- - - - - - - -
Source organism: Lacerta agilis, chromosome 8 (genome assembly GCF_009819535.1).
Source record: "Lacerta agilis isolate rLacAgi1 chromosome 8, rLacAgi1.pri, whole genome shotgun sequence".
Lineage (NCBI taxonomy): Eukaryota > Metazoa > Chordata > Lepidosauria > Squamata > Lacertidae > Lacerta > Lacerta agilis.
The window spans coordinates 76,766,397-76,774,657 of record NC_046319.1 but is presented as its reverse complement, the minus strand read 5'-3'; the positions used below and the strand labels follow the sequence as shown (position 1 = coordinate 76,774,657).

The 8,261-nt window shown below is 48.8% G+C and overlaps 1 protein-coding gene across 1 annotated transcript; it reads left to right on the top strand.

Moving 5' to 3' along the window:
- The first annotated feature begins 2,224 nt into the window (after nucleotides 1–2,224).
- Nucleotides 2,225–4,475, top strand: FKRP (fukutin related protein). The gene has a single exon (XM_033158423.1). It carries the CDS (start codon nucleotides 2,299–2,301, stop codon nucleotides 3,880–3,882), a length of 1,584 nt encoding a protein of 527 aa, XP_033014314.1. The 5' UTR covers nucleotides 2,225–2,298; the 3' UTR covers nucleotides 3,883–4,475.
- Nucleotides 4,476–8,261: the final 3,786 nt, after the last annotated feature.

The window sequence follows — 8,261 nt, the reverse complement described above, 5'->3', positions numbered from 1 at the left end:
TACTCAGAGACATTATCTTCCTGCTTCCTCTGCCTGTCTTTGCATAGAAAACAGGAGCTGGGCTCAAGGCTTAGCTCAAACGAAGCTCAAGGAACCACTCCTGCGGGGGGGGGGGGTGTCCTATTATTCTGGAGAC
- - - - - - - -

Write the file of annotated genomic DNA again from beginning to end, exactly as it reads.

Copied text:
Source organism: Lacerta agilis, chromosome 8 (genome assembly GCF_009819535.1).
Source record: "Lacerta agilis isolate rLacAgi1 chromosome 8, rLacAgi1.pri, whole genome shotgun sequence".
Lineage (NCBI taxonomy): Eukaryota > Metazoa > Chordata > Lepidosauria > Squamata > Lacertidae > Lacerta > Lacerta agilis.
The window spans coordinates 76,766,397-76,774,657 of record NC_046319.1 but is presented as its reverse complement, the minus strand read 5'-3'; the positions used below and the strand labels follow the sequence as shown (position 1 = coordinate 76,774,657).

The 8,261-nt window shown below is 48.8% G+C and overlaps 1 protein-coding gene across 1 annotated transcript; it reads left to right on the top strand.

Moving 5' to 3' along the window:
- The first annotated feature begins 2,224 nt into the window (after nucleotides 1–2,224).
- Nucleotides 2,225–4,475, top strand: FKRP (fukutin related protein). The gene has a single exon (XM_033158423.1). It carries the CDS (start codon nucleotides 2,299–2,301, stop codon nucleotides 3,880–3,882), a length of 1,584 nt encoding a protein of 527 aa, XP_033014314.1. The 5' UTR covers nucleotides 2,225–2,298; the 3' UTR covers nucleotides 3,883–4,475.
- Nucleotides 4,476–8,261: the final 3,786 nt, after the last annotated feature.

The window sequence follows — 8,261 nt, the reverse complement described above, 5'->3', positions numbered from 1 at the left end:
TACTCAGAGACATTATCTTCCTGCTTCCTCTGCCTGTCTTTGCATAGAAAACAGGAGCTGGGCTCAAGGCTTAGCTCAAACGAAGCTCAAGGAACCACTCCTGCGGGGGGGGGGGGTGTCCTATTATTCTGGAGAC